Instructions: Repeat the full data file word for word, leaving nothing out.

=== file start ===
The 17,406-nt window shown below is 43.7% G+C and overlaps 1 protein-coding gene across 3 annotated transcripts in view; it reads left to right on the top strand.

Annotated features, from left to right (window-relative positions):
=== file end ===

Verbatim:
The 17,406-nt window shown below is 43.7% G+C and overlaps 1 protein-coding gene across 3 annotated transcripts in view; it reads left to right on the top strand.

Annotated features, from left to right (window-relative positions):